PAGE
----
With a child who has had multiple open heart surgeries, we have become veterans at overnight hospital stays. After living in the Pediatric Cardiac ICU once for twelve days and another stay where I found myself in the ER with a 30% charged cell phone and a wallet, bound for another weeklong stay, we learned quickly what we needed to make a difficult time a little more manageable.


Of course, the small things that might bring you comfort under a challenging circumstance might be different, but I’ve gathered up a list of our must haves–a mix of practical and comforting. But I would love to hear from other parents what is on your list.


Socks or slippers

No one wants to wear their shoes while sleeping but you also don’t want to go walking around a medical facility with bare feet. So a good pair (or two) of socks or a pair of slippers can be a lifesaver for the up and down routines of the night. Bonus if the socks have grippers on the bottom–no one wants to slip and fall while caring for their little one.


A notebook

You think that when the doctor comes by to talk you will remember everything but that’s not how your stressed out and traumatized brain works. The doctor might come by while your spouse ran home or to get something to eat, so taking notes will also help you communicate important details to them as well as help you remember what you heard. It can also be a place to jot down the questions that come to you at 3am when your mind is busy but the unit is quiet so you can remember them the next day.


A cozy blanket

The hospital will provide you with a blanket to use while sleeping in your child’s room but it’s likely to be nubby, scratchy or smell like industrial laundry. In other words–not like home. When all the sounds and smells and stress keep you from relaxing and grabbing a few hours of rest, bringing a cozy blanket can help signal to your brain and your body that it’s time to relax and catch a few Z’s.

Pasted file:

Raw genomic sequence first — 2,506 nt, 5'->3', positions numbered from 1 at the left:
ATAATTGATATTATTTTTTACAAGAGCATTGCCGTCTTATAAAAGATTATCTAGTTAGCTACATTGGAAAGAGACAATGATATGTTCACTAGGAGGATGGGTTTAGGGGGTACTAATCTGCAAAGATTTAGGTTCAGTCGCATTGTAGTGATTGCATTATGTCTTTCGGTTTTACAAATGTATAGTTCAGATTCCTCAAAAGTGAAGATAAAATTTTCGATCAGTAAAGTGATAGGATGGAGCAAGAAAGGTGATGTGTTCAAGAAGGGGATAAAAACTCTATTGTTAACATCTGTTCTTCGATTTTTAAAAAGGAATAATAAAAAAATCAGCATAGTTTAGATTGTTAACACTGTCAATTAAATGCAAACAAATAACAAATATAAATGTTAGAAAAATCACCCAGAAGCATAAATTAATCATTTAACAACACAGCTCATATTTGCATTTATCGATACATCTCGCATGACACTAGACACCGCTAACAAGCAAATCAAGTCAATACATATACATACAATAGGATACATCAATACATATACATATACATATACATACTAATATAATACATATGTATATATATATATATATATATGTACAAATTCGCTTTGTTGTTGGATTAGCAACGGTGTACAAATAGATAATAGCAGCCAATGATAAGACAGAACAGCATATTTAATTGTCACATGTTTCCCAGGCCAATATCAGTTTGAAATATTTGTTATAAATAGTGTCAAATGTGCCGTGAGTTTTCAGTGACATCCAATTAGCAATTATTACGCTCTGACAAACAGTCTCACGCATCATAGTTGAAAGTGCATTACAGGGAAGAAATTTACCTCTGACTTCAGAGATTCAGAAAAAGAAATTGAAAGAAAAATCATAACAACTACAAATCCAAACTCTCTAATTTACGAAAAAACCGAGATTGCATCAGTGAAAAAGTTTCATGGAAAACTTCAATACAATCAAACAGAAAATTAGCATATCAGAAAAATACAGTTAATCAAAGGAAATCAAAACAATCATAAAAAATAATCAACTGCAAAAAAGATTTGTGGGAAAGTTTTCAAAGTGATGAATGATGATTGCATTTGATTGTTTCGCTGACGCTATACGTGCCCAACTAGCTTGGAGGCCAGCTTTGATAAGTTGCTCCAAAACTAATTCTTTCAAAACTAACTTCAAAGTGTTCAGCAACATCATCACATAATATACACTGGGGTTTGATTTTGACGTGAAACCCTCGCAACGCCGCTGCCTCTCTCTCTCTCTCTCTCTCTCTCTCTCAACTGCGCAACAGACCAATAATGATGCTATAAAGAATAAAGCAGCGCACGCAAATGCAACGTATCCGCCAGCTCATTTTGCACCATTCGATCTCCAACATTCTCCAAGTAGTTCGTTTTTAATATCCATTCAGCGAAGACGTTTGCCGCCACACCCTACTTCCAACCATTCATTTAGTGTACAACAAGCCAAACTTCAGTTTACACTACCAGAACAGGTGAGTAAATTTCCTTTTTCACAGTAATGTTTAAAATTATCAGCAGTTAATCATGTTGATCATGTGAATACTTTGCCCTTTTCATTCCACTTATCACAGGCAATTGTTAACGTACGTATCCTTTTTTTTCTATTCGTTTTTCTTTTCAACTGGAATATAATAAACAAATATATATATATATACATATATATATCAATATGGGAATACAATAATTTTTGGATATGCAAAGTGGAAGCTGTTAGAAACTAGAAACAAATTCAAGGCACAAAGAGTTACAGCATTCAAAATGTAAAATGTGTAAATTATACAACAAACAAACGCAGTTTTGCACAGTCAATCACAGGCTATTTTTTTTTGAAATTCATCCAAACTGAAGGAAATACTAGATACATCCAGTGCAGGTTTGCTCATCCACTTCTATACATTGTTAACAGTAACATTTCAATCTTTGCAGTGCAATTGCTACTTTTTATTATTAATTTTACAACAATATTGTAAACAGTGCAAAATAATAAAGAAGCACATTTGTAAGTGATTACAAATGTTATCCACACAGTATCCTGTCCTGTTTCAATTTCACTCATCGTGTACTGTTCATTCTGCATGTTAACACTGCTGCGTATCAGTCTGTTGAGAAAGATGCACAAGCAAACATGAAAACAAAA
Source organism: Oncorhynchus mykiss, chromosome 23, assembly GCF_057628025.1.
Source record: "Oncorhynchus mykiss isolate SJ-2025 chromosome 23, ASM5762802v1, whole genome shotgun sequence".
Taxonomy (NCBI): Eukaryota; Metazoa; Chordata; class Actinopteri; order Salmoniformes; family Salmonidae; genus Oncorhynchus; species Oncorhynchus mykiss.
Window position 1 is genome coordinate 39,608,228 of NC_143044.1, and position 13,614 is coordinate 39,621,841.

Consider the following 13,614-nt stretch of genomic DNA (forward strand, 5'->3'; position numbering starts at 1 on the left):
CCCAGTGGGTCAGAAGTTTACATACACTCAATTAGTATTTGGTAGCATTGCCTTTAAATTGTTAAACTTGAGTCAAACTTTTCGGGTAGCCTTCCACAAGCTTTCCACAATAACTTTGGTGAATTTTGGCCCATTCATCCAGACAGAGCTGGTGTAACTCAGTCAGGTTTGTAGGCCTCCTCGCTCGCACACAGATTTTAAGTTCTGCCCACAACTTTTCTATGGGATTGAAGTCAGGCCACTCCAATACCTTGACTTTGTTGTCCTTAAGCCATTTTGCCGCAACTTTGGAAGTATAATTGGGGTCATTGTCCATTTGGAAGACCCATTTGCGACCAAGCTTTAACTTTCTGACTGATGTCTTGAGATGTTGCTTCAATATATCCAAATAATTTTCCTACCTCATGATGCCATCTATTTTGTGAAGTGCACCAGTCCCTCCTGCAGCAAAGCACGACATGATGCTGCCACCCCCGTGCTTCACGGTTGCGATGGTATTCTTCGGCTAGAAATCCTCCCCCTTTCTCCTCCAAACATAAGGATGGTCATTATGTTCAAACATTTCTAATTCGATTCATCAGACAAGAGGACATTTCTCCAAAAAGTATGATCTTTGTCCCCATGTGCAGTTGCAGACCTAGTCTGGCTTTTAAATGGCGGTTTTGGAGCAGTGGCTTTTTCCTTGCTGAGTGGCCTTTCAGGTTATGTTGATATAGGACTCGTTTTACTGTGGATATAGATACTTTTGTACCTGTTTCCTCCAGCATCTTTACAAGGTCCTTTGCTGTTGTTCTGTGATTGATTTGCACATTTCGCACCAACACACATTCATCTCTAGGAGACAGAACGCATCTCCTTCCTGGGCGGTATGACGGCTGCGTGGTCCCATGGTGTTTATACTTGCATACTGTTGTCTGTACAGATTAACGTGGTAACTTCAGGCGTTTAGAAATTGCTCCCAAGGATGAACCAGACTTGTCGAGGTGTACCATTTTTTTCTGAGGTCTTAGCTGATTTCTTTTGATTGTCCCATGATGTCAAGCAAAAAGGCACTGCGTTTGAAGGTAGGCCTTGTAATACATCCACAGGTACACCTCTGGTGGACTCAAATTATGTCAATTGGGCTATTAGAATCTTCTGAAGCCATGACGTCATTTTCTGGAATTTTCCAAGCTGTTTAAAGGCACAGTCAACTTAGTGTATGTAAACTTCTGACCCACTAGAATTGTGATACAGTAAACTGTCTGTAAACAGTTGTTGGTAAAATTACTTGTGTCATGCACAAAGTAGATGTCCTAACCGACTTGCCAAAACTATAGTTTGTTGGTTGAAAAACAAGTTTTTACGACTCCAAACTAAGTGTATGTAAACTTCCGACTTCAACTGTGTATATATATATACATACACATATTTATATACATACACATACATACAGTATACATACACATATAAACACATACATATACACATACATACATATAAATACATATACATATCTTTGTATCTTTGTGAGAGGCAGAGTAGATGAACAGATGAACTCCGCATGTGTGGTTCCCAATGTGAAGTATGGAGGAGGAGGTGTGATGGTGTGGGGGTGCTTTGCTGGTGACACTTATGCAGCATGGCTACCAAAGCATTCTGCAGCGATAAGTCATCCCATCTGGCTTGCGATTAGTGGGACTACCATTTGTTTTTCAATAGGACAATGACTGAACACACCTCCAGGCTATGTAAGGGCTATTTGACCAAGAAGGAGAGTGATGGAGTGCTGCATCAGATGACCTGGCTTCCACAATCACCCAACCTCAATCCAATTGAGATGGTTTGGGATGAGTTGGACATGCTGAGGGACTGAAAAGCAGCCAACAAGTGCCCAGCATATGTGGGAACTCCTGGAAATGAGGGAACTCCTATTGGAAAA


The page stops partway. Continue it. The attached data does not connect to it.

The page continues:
Healthy snacks

Somehow when you remember you need to eat, the hospital cafeteria is closed or all you can find is junk food. And while a bag of Chex Mix might get the job done it won’t give  you the nutrients you need to stay sharp and process new information. I always try to pack some sort of healthy snack–durable fruit like apples and oranges, protein bars and trail mix.


Headphones and Chargers

Our daughter’s third surgery was a surprise. I found myself in the ER with my wallet, keys, my cell phone charged to 30% and a partner on a flight bound over international waters. Not the best time to find yourself without a cell phone charger. When we have the chance to plan we pack a pouch full of all the cell phone, Kindle, laptop and iPad chargers we might need so we can stay connected and entertained. Headphones can be helpful to listen to a show while your heart hero naps or if your child is older for them to use to tune out hospital life for a bit and play a game or watch a movie.


A nice towel

Like a blanket, the hospital will provide it but it will be nubby and small. If you are planning a stay longer than a day or so (and you have access to a shower on site) your own towel can be a comfort and convenience.


Lip Balm and Moisturizer

Hospitals are dry places on purpose to prevent the growth of unwanted things, but that means your lips and hands will likely get dry. A tube of lip balm for you and for your child and some moisturized can make you more comfortable during an uncomfortable time.